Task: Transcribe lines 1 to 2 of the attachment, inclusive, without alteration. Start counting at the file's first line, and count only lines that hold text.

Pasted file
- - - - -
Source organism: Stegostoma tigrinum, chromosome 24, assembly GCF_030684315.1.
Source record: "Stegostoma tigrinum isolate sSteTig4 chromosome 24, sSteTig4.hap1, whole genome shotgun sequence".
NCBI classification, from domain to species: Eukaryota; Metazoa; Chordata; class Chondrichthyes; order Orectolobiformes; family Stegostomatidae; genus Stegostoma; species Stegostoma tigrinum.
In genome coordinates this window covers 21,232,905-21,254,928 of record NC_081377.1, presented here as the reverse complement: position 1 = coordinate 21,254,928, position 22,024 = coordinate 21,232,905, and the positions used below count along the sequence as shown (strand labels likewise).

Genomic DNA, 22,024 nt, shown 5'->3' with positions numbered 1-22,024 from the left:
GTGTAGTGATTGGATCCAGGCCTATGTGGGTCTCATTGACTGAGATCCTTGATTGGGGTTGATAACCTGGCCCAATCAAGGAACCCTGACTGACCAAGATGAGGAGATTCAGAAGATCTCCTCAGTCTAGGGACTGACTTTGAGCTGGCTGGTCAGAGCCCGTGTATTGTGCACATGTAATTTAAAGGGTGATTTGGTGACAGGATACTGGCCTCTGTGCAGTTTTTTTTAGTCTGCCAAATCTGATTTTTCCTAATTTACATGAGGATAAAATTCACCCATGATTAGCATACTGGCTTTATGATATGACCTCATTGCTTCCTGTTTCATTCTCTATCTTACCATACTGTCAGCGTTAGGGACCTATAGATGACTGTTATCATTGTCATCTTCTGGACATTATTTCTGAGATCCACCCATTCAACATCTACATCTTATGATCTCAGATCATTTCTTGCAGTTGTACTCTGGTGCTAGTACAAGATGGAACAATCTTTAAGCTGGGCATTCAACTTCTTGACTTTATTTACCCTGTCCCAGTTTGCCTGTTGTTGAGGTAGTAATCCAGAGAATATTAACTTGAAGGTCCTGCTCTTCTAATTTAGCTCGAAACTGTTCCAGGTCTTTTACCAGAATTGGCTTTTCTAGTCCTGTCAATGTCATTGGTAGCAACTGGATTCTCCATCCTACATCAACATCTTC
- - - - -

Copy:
Source organism: Stegostoma tigrinum, chromosome 24, assembly GCF_030684315.1.
Source record: "Stegostoma tigrinum isolate sSteTig4 chromosome 24, sSteTig4.hap1, whole genome shotgun sequence".